Combustible Celluloid
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With: Christian Bale, Rosamund Pike, Wes Studi, Jesse Plemons, Adam Beach, Rory Cochrane, Peter Mullan, Scott Wilson, Paul Anderson, Timothée Chalamet, Ben Foster, Jonathan Majors, John Benjamin Hickey, Q’orianka Kilcher, Tanaya Beatty, Bill Camp, Scott Shepherd, Ryan Bingham, Robyn Malcolm
Written by: Scott Cooper, based on a manuscript by Donald E. Stewart
Directed by: Scott Cooper
MPAA Rating: R for strong violence, and language
Running Time: 133
Date: 01/05/2018

Hostiles (2018)

2 1/2 Stars (out of 4)

Brave and Cold

By Jeffrey M. Anderson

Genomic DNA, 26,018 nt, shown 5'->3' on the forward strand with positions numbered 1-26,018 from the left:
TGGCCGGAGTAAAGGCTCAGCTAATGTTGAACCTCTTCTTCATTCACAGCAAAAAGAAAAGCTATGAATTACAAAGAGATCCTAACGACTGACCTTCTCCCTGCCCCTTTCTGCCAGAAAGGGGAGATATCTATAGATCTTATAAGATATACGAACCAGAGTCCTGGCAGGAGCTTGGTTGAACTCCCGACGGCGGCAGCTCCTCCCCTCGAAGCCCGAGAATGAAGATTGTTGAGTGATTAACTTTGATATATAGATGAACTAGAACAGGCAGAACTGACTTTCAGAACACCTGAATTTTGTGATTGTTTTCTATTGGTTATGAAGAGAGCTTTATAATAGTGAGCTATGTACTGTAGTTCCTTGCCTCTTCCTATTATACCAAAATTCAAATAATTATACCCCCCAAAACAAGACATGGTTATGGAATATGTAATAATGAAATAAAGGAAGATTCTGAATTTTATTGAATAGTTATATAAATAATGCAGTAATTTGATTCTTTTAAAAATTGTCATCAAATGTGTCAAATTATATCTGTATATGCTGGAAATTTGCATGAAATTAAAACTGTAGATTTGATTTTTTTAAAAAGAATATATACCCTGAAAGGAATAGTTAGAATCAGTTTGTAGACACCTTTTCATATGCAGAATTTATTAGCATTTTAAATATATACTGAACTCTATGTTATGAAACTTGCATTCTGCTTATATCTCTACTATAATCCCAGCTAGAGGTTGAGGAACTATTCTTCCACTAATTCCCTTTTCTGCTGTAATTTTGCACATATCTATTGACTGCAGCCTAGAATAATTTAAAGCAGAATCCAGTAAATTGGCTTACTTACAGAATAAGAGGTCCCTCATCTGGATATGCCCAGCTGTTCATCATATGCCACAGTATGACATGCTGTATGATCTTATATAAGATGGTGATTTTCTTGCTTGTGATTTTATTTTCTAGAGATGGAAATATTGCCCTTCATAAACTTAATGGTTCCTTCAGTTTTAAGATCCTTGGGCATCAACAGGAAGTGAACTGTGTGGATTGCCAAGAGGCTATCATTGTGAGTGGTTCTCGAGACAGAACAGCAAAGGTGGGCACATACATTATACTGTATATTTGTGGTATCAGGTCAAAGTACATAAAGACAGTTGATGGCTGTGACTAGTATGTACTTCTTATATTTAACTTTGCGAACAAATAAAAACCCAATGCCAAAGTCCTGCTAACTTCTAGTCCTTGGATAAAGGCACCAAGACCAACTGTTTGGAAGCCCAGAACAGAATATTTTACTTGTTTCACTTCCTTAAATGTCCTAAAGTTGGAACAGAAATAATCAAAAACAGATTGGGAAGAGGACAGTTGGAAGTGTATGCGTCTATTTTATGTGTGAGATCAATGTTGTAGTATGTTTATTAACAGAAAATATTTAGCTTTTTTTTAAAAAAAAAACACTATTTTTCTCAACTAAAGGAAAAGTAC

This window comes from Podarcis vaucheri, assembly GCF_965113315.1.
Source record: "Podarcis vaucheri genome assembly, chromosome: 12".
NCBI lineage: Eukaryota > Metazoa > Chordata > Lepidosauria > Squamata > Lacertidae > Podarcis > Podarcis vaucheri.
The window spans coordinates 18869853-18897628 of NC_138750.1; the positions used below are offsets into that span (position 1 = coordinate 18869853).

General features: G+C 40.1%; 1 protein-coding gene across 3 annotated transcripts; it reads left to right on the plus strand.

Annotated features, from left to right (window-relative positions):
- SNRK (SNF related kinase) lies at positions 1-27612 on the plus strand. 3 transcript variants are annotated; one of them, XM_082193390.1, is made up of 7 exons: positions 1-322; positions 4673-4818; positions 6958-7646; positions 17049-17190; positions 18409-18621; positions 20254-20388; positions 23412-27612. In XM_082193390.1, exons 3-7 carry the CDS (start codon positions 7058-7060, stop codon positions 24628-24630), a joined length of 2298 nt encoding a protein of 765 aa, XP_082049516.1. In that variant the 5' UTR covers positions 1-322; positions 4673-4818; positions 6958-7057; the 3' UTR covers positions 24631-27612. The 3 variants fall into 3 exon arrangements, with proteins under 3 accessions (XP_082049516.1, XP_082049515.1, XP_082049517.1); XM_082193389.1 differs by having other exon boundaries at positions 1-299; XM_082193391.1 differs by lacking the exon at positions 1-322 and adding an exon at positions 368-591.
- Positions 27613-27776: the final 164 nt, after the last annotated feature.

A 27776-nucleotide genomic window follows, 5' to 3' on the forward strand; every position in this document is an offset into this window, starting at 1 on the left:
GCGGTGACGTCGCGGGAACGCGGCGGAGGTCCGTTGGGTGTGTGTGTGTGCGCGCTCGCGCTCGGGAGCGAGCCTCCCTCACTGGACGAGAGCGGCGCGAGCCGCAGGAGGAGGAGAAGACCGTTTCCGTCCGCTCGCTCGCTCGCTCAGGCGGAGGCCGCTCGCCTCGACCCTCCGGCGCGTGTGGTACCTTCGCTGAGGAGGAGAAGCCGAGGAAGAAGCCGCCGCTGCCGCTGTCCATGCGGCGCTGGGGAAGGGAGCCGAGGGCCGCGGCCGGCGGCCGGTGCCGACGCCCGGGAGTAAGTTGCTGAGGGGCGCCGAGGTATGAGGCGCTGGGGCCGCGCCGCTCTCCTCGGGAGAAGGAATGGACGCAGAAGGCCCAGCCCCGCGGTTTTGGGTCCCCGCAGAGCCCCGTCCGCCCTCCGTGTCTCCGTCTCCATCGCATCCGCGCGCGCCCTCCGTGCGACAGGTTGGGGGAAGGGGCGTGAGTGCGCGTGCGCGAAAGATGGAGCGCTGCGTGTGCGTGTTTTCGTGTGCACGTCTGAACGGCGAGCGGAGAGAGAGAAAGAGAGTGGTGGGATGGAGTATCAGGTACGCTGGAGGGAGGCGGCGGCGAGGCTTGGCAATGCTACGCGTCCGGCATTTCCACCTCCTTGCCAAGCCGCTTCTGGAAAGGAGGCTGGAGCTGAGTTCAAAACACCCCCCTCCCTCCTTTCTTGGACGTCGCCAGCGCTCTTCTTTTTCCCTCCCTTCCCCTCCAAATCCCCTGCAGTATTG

Director Scott Cooper, whose Crazy Heart was like catnip for Oscar voters, now seemingly tries to take on something close to Dances With Wolves, an epic (i.e. very long) Western that supposedly has some feel for American Indians as human beings rather than as villains or savages. He casts some of the very best actors around, like Wes Studi, Adam Beach, and Q'orianka Kilcher, as Indians and then gives them nothing to do but sort of sit around, stare, and look noble. (It wants to be a very pro-Indian movie, but has very little use for them.) The main character is, of course, a white man, Capt. Joseph J. Blocker (Christian Bale), who hates Indians, but who gets the order to escort chief Yellow Hawk (Wes Studi) and his family back to Montana, where the terminally ill old chief can die in peace on his own land; the president himself (a real one) has signed the order for it. Along the way, Blocker discovers a woman, Rosalee Quaid (Rosamund Pike), whose family has been ruthlessly slaughtered by Comanche, and takes her along on the quest. They also pick up a white soldier (Ben Foster) accused of brutally killing Indians, but who claims that he's innocent. A bunch of other great actors appear in smaller roles, but barely register. There are attacks and and slayings, and eventually Blocker learns to get over his prejudice. Cooper has a taste for outdoor cinematography, and the specific sights and sounds of Westerns, and there are a great many chunks of Hostiles in which one can get satisfyingly lost. But then some terrible idea or some hackneyed action sequence comes in and ruins it. John Ford attempted this kind of thing years ago, in both The Searchers and Cheyenne Autumn, with far richer, more poetic results.

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